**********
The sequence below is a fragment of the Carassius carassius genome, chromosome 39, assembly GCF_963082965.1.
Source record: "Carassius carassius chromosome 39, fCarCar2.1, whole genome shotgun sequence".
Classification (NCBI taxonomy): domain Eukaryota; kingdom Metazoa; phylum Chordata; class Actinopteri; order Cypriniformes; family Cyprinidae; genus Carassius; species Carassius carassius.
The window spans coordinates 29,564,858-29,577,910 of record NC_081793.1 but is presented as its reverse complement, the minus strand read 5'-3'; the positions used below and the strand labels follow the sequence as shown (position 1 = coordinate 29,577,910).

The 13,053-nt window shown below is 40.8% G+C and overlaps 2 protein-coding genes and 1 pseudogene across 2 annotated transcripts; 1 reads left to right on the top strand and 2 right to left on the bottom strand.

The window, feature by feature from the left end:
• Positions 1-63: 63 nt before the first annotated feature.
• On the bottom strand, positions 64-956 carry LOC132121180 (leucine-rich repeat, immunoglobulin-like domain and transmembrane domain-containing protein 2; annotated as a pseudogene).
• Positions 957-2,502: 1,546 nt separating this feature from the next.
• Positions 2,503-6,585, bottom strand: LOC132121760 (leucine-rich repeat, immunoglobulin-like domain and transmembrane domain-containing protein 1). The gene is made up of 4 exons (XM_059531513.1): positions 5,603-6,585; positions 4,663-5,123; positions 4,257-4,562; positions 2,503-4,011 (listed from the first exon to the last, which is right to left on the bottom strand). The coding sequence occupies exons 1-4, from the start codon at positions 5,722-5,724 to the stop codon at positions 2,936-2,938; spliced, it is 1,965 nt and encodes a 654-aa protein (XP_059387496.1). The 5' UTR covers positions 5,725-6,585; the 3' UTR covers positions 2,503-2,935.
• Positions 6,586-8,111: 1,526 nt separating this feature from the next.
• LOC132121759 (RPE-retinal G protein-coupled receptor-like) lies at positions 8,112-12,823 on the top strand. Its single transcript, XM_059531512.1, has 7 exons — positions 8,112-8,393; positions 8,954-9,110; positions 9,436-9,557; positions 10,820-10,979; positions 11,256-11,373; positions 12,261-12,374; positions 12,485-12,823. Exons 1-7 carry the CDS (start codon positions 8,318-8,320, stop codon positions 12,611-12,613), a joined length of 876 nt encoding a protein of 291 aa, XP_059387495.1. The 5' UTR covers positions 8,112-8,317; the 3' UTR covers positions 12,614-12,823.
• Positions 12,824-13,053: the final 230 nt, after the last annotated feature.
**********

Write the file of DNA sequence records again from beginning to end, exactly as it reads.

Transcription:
The sequence below is a fragment of the Carassius carassius genome, chromosome 39, assembly GCF_963082965.1.
Source record: "Carassius carassius chromosome 39, fCarCar2.1, whole genome shotgun sequence".
Classification (NCBI taxonomy): domain Eukaryota; kingdom Metazoa; phylum Chordata; class Actinopteri; order Cypriniformes; family Cyprinidae; genus Carassius; species Carassius carassius.
The window spans coordinates 29,564,858-29,577,910 of record NC_081793.1 but is presented as its reverse complement, the minus strand read 5'-3'; the positions used below and the strand labels follow the sequence as shown (position 1 = coordinate 29,577,910).

The 13,053-nt window shown below is 40.8% G+C and overlaps 2 protein-coding genes and 1 pseudogene across 2 annotated transcripts; 1 reads left to right on the top strand and 2 right to left on the bottom strand.

The window, feature by feature from the left end:
• Positions 1-63: 63 nt before the first annotated feature.
• On the bottom strand, positions 64-956 carry LOC132121180 (leucine-rich repeat, immunoglobulin-like domain and transmembrane domain-containing protein 2; annotated as a pseudogene).
• Positions 957-2,502: 1,546 nt separating this feature from the next.
• Positions 2,503-6,585, bottom strand: LOC132121760 (leucine-rich repeat, immunoglobulin-like domain and transmembrane domain-containing protein 1). The gene is made up of 4 exons (XM_059531513.1): positions 5,603-6,585; positions 4,663-5,123; positions 4,257-4,562; positions 2,503-4,011 (listed from the first exon to the last, which is right to left on the bottom strand). The coding sequence occupies exons 1-4, from the start codon at positions 5,722-5,724 to the stop codon at positions 2,936-2,938; spliced, it is 1,965 nt and encodes a 654-aa protein (XP_059387496.1). The 5' UTR covers positions 5,725-6,585; the 3' UTR covers positions 2,503-2,935.
• Positions 6,586-8,111: 1,526 nt separating this feature from the next.
• LOC132121759 (RPE-retinal G protein-coupled receptor-like) lies at positions 8,112-12,823 on the top strand. Its single transcript, XM_059531512.1, has 7 exons — positions 8,112-8,393; positions 8,954-9,110; positions 9,436-9,557; positions 10,820-10,979; positions 11,256-11,373; positions 12,261-12,374; positions 12,485-12,823. Exons 1-7 carry the CDS (start codon positions 8,318-8,320, stop codon positions 12,611-12,613), a joined length of 876 nt encoding a protein of 291 aa, XP_059387495.1. The 5' UTR covers positions 8,112-8,317; the 3' UTR covers positions 12,614-12,823.
• Positions 12,824-13,053: the final 230 nt, after the last annotated feature.